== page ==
I use music and podcasts to distract myself from the boredom of my morning exercise ... Over the years I've been listening to science fiction readings on Escape Pod. Some are good and others aren't - you can usually figure that out by the time you're a few minutes in... This one is a bit seasonal and was written by Diana Wynne Jones (lots of pieces - notably Howl's Moving Castle). The text of the story is provided, but Emma Newman's reading is worth taking the audio route.
more storytelling .. Al Maitland reads Frederick Forsyth's "The Shepherd" on Canadian Broadcasting's As It Happens - a tradition since 1979. (mp3) Several other stories follow including that of the Gimli Glider some 30 years ago...
As humans we love to tell and listen to stories - good story tellers seem to occupy a special place. A lot of great story telling is fiction, but we realize that. Some is non-fiction and can be very useful. The dangerous stuff is when bad information is passed off as truth by a good storyteller .. we tend to believe the garbage.
An example of a good story teller who builds his work on bad and cherry picked information is Malcolm Gladwell. Many of the pieces he presented as solid science turn out to be myth and pseudo-science.
The gripe about Gladwell is his selective use of such information—not letting facts get in the way of a good story. A different story, certainly a more nuanced one, would result if other studies, other personal narratives, other experts had been considered. The average reader is not aware of what has been left out and thus can be easily mislead. His selective use of the research literature turns scientific findings into another form of anecdote. This is particularly bothersome to scientists whose own first commandment is something like: thou shalt address all relevant evidence, not merely the findings that support the most interesting, attention-getting hypothesis.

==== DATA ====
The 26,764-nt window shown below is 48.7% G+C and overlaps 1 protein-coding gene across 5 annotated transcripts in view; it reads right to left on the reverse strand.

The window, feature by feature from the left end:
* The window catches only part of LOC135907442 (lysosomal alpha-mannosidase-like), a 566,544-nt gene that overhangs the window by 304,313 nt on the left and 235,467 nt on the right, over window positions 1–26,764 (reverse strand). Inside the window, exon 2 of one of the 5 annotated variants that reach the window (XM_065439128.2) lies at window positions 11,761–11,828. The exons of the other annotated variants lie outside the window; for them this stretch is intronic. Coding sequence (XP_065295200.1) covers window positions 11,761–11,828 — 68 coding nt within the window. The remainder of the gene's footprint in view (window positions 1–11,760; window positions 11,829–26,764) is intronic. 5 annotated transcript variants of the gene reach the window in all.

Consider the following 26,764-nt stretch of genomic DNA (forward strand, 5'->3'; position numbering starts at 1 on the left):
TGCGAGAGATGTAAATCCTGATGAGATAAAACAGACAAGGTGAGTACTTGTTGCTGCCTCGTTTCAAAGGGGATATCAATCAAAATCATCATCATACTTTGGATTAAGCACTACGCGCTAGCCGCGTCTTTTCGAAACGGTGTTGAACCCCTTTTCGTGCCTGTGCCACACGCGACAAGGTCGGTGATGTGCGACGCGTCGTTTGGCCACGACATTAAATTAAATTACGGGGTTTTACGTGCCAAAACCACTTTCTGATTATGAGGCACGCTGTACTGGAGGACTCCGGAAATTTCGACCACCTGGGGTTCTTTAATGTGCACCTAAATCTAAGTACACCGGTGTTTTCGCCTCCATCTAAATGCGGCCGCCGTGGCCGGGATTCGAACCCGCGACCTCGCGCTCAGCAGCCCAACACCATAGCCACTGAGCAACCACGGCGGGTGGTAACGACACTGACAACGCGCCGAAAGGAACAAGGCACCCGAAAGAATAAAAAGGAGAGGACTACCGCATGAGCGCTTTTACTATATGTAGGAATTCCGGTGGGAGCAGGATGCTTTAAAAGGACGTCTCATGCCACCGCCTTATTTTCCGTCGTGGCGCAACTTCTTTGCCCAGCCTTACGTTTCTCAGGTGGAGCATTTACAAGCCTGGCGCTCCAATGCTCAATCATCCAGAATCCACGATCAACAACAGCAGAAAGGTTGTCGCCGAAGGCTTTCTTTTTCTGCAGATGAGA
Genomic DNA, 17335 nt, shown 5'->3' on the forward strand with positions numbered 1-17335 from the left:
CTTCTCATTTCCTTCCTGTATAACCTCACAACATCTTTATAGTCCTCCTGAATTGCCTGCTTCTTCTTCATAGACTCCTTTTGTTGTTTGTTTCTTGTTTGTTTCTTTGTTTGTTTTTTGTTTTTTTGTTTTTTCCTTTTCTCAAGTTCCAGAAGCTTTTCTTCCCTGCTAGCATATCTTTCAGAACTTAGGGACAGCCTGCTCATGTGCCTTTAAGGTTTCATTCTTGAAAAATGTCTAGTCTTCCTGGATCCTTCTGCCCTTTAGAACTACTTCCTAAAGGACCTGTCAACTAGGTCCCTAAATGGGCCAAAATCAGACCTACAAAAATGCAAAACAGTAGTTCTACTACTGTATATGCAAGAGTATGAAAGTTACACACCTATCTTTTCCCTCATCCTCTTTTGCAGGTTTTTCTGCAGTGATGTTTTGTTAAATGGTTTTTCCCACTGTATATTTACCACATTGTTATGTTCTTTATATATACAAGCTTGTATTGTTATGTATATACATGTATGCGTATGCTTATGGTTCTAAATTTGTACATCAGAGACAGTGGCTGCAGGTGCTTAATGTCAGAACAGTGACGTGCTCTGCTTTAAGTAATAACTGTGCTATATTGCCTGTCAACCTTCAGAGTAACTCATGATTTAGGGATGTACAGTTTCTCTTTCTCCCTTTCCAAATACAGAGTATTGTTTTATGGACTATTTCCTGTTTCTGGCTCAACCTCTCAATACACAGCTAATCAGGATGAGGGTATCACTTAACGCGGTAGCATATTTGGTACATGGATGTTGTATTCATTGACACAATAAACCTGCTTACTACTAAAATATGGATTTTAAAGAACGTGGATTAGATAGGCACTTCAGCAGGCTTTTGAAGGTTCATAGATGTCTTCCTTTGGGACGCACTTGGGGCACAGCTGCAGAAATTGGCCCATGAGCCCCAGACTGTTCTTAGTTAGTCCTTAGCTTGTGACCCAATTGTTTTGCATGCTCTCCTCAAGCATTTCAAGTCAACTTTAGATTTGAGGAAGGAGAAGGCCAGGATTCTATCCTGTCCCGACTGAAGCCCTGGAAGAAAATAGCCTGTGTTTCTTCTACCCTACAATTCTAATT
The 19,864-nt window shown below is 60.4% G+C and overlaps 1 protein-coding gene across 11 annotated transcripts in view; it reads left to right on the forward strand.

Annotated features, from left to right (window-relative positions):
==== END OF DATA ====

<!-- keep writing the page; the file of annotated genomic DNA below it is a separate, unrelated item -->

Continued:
But so what? The man is writing popular books for a general audience, not reviews of the scientific literature. He introduces people to fascinating topics they might not otherwise have known about or considered interesting enough to merit attention. He offers novel, surprising perspectives on topics that everybody wonders about, like the bases of extraordinary success. Gladwell is like a lot of journalists and public intellectuals whose greater commitment is to what is interesting, not necessarilytrue. Gladwell isn’t obligated to consider competing perspectives or contradictory findings. His only obligation is to engage his readers. It’s hard to build a compelling narrative out of “on the one hand this, on the other hand that,” even if that would be the most accurate characterization of what is known about a topic. Nothing is gained if people won’t pick up the book. Such books are valuable because they’re stimulating: readers are moved to think and talk about important questions, situations, and events. There are plenty of easily accessible sources for readers who want to know more. Besides, there is always some truth to what he is saying; the evidence may be circumstantial but he doesn’t just make it up. And the books are enjoyable: vivid characters, surprising findings, and anecdotes to share around the water cooler. It’s all benign.
Gladwell gets a lot of grief, but he does his job Damnwell. Reading is good. Knowledge is good. Enjoyment is good. Take the book for what it is and have fun. Or go read a novel.
But here’s something to consider. What if in telling one of these stories, the author inadvertently made life much harder for a large group of people who are disadvantaged in some way? What if it resulted in fewer people being able to overcome that disadvantage? What if it added to the considerable burdens that such individuals and their families already experience?
Could the Gladwell treatment be harmful to children?